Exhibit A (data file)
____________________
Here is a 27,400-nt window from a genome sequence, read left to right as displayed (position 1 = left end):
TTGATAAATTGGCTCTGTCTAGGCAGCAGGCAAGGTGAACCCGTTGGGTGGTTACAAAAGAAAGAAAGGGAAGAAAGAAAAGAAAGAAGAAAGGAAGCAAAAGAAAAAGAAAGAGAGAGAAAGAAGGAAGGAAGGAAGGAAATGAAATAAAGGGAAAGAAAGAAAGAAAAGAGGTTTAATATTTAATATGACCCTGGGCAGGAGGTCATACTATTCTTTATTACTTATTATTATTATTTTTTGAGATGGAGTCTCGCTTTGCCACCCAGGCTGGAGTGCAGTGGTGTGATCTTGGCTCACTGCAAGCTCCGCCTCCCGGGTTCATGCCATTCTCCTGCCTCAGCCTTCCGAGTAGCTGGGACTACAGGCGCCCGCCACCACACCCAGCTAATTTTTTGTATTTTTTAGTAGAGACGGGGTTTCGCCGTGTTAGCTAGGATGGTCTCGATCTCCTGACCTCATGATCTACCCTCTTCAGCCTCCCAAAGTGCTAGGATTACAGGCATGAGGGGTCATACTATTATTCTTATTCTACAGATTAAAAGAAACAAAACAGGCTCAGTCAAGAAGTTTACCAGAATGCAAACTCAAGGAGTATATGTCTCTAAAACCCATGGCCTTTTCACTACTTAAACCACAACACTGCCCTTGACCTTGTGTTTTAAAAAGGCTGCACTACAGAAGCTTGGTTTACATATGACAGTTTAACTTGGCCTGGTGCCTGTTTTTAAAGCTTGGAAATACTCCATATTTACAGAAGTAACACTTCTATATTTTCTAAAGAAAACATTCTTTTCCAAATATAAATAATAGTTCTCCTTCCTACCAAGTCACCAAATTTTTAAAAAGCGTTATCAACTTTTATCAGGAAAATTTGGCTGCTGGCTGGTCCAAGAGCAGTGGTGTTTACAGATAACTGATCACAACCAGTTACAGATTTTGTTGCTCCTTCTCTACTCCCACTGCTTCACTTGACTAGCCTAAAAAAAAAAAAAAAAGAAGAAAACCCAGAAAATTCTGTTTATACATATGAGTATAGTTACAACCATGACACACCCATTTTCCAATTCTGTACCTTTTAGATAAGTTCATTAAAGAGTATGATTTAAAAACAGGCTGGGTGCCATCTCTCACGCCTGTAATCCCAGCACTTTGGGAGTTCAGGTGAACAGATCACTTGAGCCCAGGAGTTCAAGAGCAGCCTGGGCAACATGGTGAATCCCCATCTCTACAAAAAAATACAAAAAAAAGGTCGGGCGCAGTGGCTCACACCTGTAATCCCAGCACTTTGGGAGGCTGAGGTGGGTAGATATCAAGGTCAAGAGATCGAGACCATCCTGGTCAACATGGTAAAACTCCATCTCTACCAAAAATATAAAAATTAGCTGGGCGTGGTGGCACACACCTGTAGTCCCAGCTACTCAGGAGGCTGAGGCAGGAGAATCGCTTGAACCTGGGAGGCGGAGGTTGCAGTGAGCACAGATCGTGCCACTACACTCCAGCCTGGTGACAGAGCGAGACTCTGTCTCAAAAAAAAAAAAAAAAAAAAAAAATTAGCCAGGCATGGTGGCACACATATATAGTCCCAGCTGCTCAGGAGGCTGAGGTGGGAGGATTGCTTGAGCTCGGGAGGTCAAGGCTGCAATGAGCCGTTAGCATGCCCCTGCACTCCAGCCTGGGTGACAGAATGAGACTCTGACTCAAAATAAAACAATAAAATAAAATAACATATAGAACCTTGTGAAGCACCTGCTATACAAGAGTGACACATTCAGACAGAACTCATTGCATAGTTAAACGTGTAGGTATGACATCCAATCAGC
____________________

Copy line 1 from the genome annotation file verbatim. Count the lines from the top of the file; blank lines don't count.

Here is a 27,400-nt window from a genome sequence, read left to right as displayed (position 1 = left end):